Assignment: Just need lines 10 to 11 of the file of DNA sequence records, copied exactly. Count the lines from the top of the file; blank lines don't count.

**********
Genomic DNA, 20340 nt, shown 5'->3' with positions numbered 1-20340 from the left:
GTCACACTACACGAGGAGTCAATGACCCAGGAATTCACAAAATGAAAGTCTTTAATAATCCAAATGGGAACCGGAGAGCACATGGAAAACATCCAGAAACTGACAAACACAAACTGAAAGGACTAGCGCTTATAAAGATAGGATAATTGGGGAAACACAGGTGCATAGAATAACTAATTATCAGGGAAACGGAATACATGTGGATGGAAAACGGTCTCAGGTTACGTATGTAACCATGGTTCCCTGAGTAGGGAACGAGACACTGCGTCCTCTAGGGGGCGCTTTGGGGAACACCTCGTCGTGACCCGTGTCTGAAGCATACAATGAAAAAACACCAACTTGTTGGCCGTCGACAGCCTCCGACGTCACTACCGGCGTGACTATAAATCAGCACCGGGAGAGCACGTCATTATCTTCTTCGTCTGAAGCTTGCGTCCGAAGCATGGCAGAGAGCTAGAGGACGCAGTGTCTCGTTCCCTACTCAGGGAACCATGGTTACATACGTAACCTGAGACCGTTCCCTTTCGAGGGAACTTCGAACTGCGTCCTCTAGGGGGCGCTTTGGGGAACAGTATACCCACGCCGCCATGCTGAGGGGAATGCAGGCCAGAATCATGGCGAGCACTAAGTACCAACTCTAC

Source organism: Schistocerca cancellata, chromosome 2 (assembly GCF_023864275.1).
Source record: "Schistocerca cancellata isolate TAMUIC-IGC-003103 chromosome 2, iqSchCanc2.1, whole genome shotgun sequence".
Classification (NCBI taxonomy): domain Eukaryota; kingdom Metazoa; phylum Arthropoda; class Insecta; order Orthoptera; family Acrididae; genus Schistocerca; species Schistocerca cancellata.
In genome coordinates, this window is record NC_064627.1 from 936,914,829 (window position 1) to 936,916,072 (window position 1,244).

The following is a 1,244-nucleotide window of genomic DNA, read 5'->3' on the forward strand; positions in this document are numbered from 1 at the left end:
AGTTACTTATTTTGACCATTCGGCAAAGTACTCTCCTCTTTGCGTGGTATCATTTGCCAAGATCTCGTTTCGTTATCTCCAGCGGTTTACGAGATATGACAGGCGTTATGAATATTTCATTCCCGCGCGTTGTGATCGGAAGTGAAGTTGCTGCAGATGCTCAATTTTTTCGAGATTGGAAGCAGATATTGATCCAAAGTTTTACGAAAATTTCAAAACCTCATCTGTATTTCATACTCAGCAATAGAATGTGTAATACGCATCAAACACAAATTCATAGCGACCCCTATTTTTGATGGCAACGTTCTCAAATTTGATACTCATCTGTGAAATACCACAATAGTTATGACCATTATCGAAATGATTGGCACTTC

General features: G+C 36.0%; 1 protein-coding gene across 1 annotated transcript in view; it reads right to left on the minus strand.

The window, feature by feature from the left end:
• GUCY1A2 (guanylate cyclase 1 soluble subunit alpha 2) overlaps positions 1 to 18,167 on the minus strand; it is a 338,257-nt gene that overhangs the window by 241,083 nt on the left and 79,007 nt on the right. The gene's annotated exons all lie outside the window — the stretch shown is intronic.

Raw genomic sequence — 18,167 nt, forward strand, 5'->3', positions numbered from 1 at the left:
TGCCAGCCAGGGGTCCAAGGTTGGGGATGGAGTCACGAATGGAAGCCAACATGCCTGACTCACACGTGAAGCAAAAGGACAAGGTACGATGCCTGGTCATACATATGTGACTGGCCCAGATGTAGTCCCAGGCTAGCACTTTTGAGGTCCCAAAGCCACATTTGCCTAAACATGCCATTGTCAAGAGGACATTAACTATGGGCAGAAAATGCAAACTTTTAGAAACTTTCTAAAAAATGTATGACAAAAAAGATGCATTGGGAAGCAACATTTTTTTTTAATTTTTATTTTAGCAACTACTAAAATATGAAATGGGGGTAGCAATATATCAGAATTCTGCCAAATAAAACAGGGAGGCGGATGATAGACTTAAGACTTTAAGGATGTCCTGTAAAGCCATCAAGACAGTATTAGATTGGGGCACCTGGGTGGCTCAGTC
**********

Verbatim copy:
The window, feature by feature from the left end:
• GUCY1A2 (guanylate cyclase 1 soluble subunit alpha 2) overlaps positions 1 to 18,167 on the minus strand; it is a 338,257-nt gene that overhangs the window by 241,083 nt on the left and 79,007 nt on the right. The gene's annotated exons all lie outside the window — the stretch shown is intronic.